Looking Back; The Dayak Queen

Looking Back; The Dayak Queen
     Ross Lockyer

Forestry pioneer, Ross Lockyer, is back with an excerpt from his third book (of five), The River is my Highway: A New Zealand Forest Ranger in the Jungles of Borneo. Having spent his working life living and working in the forestry and logging industries in remote locations of South-East Asia and the Pacific, including Papua New Guinea, Borneo, Irian Jaya/West Papua, Sumatra, Burma, Thailand, The Philippines, Malaysia and Kiribati, he captures a time in history when real adventure was still possible.

In 1973 I relocated from the Southern Highlands of Papua New Guinea and started a new job as Raw Materials Superintendent (later Raw Materials Manager) for International Timber Corporation Indonesia (known as ITCI). This was a joint venture company, 65% owned by Weyerhaeuser of the USA, and 35% by a consortium of Indonesian Generals. I was based in the frontier town of Samarinda, some 100 kilometres up the Mahakam River in East Kalimantan (Indonesian Borneo). There were no roads to Samarinda and no airport at that time, so the only access was a two-hour drive over a very bad road from the city of Balikpapan to the Mahakam River mouth, and then a three-hour boat trip upstream to Samarinda.

The ITCI concession covered 600,000 hectares and extended from the northern tip of the Balikpapan Harbour, north-east, to the Mahakam River. The Mahakam River was the northern boundary and bordered more than one third of the total ITCI logging area. 

The operations at ITCI in the 1970s involved the selective logging of high-value tropical hardwood logs (mainly meranti and kapur) for export in round-log form to Korea, Japan, Europe, and Taiwan. The total monthly ITCI log production in 1975 averaged some 135,000 cubic metres (tonnes), or 20 to 22 shiploads. ITCI log production constituted around 10 percent of the total Indonesian log export volume at that time.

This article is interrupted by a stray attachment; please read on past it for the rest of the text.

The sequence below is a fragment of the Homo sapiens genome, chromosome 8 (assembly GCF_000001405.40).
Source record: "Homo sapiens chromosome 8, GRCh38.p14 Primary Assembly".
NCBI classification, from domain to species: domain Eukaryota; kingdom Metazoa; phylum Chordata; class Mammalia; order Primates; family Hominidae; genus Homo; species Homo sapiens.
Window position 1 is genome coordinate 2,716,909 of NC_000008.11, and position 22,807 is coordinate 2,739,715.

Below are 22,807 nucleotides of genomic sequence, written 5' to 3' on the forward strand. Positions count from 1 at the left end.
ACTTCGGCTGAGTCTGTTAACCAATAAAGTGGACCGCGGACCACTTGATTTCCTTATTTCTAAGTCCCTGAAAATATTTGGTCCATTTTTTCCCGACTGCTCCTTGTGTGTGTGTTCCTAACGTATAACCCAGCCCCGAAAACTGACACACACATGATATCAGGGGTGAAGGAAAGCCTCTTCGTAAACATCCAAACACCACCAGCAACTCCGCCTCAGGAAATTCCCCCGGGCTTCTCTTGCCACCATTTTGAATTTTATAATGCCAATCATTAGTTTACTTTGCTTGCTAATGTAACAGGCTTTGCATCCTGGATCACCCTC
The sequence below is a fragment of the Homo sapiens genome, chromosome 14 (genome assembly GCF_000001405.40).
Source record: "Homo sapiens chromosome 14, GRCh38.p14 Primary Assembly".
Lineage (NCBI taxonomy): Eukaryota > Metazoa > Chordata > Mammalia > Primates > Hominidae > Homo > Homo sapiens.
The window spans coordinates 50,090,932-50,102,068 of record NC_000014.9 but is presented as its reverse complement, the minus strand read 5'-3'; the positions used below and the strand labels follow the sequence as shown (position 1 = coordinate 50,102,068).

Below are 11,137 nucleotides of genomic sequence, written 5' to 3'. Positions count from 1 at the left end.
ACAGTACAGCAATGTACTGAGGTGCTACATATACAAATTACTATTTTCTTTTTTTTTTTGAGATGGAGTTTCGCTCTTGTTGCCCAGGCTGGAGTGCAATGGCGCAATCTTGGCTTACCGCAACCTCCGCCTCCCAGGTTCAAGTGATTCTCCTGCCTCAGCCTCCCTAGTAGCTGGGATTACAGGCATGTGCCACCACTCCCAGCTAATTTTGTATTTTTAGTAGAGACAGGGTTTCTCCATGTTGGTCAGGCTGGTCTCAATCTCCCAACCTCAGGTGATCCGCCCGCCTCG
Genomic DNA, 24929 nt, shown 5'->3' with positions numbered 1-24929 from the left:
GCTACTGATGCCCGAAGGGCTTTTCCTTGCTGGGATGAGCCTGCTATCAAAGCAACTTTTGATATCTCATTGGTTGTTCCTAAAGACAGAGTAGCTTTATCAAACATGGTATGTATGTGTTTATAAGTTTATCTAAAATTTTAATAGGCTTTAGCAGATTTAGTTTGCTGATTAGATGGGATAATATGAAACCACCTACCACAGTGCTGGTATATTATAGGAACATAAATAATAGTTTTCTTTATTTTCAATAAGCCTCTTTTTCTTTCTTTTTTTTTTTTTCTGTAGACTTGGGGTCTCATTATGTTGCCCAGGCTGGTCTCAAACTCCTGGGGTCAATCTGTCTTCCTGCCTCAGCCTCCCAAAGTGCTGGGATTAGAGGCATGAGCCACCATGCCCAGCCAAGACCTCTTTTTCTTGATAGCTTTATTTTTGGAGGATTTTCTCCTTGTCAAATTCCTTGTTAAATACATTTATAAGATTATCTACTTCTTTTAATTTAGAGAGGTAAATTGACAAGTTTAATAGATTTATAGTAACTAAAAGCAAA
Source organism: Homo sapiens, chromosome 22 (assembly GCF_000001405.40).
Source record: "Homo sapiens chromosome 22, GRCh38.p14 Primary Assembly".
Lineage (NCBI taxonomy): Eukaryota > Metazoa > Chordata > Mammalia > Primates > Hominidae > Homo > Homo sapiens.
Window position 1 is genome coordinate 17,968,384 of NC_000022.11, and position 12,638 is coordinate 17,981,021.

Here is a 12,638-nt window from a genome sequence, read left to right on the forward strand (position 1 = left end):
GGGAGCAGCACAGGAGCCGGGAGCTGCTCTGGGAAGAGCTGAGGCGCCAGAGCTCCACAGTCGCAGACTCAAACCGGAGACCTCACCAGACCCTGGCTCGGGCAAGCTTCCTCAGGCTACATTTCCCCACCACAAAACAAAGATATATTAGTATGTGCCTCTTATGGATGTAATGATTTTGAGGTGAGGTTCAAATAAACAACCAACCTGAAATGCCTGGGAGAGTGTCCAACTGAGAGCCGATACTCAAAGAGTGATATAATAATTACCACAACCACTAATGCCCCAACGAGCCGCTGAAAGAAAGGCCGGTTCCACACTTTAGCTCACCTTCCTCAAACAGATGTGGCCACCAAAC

About half of that production volume was harvested by ITCI company’s own equipment and personnel and transported to, and rafted out of, Kenangan Camp at the head of the Balikpapan Harbour. About 10 ships per month were loaded in the upper Balikpapan Harbour directly from the Kenangan holding ponds. The other half of ITCI’s log production was produced on the northern side of the concession, and those logs were transported from the stump, via jungle roads, to the Mahakam River and its feeder streams, for rafting. There was one logging operation at Senoni (near Selerong village), about 120 kilometres up-river from Samarinda, which was an ITCI company operation, while the remainder of the Mahakam River production was produced by three independent logging contractors. 

All the logs from ITCI Senoni, and Rimbayu Barito, Rasjid and Cita contractor camps had to be rafted and towed down the Mahakam River for up to 300 kilometres to Palaran log pond, just downstream of Samarinda, for sorting, documenting, and preparation for onward towing downstream to the ship loading points out in the Makassar Straits at Muara Berau. The tugboats belonged to CV Telen, our towing contractor, who was contracted to do...

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